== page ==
When I look back at my last two decades, there are a few of these decisions that have immensely contributed to creating a wholesome life filled with beautiful relationships and lovely memories. I didn’t know anything about social fitness at that time but what I do know today for certain, is that all these decisions allowed me to work on myself and get better at this game, one brick at a time.
Few of my life-changing decisions #
Building a business along with my wife (2011 - 2014)
Restricting social media to max 30 mins a day (mainly Twitter)
Muting all notifications on my mobile except for calls from known numbers
Attending Landmark Education Workshops and eventually volunteering with them for five years (2003 - 2008). My whole family, cousins, and even close friends eventually attended these programs too.
Attending a Writers Workshop with ODW in 2021
Attending Building a Second Brain Workshop in 2020
Attending multi-day military-style Leadership Bootcamps
Participating in wellness/biohacking/nutrition events in many countries
Attending the 5-day Investment Workshop hosted by Flame University, Pune, India
Every single decision required me to work on my emotional quotient and my people quotient. Every decision provided me with constant feedback on things I was doing wrong, sometimes even leading to serious consequences for the teams I was part of. Every decision was an opportunity to cement many of the relationships on solid ground, where we got to know and understand each other many layers deep. Every decision had an opportunity to learn ‘how to lead’ and ‘self-discipline’.
You will be surprised at the amount of joy you would derive by being present in the moment by just muting all notifications on the phone. It’s beautiful to have no distractions from this stupid device which originally was meant for communicating, not to be disturbed for the entire waking 16 hours of my day. But that’s what it has exactly become.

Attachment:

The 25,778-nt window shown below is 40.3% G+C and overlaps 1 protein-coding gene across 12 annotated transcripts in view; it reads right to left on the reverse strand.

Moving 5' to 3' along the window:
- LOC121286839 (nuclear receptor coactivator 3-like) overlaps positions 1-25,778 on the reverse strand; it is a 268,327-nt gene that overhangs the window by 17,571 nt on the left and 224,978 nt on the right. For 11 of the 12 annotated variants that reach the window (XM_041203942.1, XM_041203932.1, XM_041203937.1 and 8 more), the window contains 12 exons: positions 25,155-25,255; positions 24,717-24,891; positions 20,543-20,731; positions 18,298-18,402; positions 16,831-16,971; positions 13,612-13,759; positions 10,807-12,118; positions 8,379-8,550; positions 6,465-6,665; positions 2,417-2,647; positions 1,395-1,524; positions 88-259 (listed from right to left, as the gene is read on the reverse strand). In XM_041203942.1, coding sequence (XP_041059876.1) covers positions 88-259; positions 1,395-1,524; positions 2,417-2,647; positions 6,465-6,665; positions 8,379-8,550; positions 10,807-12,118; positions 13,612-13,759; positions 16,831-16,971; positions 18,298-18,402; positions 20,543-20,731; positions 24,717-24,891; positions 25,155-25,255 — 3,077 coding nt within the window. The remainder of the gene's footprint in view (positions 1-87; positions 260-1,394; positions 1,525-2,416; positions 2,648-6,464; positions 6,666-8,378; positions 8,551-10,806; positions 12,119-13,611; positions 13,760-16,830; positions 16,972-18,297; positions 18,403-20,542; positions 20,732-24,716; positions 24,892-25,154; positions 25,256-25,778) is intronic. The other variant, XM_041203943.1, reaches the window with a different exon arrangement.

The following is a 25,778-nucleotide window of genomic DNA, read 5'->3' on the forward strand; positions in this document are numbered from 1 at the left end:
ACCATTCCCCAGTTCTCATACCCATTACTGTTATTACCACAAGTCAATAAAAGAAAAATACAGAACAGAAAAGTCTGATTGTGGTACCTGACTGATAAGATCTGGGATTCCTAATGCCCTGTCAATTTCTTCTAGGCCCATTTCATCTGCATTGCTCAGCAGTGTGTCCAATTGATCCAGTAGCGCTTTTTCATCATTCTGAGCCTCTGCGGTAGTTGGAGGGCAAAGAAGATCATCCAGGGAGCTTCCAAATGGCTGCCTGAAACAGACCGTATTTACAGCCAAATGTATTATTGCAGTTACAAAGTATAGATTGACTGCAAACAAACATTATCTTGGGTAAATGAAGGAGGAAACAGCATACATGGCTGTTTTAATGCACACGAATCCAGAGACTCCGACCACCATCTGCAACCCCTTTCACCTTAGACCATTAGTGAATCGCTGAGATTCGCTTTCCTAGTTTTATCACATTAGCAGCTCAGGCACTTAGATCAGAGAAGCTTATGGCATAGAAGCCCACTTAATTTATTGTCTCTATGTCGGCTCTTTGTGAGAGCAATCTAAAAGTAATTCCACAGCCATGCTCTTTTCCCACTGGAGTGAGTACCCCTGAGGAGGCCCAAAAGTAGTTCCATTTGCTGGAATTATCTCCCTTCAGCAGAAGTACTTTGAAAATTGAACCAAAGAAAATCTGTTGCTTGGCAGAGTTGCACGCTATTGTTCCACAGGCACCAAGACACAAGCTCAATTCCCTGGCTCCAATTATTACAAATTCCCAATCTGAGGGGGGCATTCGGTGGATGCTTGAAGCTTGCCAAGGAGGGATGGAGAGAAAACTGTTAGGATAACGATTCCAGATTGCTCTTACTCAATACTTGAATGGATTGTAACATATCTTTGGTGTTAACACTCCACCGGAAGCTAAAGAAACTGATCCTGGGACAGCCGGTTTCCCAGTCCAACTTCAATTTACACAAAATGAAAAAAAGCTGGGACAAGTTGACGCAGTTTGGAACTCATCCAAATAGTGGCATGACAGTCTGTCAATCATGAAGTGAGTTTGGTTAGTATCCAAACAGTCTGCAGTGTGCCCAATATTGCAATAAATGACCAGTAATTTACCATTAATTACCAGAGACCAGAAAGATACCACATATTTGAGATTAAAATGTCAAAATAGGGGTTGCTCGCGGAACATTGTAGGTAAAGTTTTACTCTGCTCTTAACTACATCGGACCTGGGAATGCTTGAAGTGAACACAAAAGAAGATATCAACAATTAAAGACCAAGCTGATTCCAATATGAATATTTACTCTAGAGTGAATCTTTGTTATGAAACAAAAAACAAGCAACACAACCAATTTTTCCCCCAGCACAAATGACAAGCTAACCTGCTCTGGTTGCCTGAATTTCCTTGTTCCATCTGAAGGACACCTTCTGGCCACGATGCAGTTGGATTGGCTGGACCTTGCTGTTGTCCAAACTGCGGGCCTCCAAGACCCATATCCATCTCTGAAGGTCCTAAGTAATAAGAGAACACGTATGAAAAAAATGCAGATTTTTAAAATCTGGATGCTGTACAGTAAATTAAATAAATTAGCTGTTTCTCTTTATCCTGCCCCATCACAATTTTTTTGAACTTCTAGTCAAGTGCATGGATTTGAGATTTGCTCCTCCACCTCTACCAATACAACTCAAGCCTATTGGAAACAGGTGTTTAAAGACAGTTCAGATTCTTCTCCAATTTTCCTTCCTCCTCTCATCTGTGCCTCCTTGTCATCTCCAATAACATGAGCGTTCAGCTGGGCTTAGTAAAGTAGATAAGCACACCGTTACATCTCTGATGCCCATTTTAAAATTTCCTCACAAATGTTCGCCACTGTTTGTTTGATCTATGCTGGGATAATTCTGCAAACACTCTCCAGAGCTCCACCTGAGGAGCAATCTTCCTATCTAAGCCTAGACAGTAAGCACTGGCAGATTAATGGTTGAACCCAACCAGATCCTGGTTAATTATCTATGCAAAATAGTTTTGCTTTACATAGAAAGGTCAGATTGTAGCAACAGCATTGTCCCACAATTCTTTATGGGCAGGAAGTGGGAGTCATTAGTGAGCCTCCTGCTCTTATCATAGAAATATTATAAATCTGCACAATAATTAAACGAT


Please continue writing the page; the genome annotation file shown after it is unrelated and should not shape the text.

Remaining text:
None of these costed millions of dollars, or a whole year of giving up my worldly responsibilities. It only required me to venture out into the unknown and try things out, while removing constraints that would stop me from doing so. It only required me to consciously work on ‘getting better’ at being a human, while I was also busy doing what humans do i.e. work, earn, and take care of family.
None of us need to be the fish swimming in the deep seas and frantically looking for something called “water.”.
It's right there. We are in it.
Recommendations for the week #
Warren Buffet’s Annual letters are a treasure trove and have been my go-to source for investing wisdom and for building mental frameworks. I have read every single one of them i.e. from 1965 to 2021. The 2022 Annual letter was released recently and it is a MUST READ, especially the last two pages where he shares the wisdom from Charlie Munger, Vice-Chairman of Berkshire Hathaway. It’s only 10 pages long and shouldn’t take more than 10 mins to go through it.
I was doing my usual morning walk at the beach last weekend and I was wondering which podcast to listen to for the two hours of my time while enjoying the sunrise and the sight of the ocean. I am delighted to have picked the Acquired podcast on The Complete History & Strategy of LVMH and it was a joyride to be on. I didn’t want the walk to end. If luxury brands or businesses interest you, then this one is a fascinating show to listen to.
Wishing you all a fantastic weekend ahead and hope you make video calls or go for a long walk or even better, mute all notifications on the phone for these two days ;)
Sending you loads of love and luck🥂
❤️ great piece, Manish!
Very Nice guidance with nice examples .
Yesterday i was having brunch with my High school friend and his family. We keep meeting regularly since 22 years. And My daughter always enjoys playing with his daughter . And i also meet regularly 4 of my university friends since we have been graduated 18 years Ago. And i enjoy that. But i have to work on the other points which are important 😊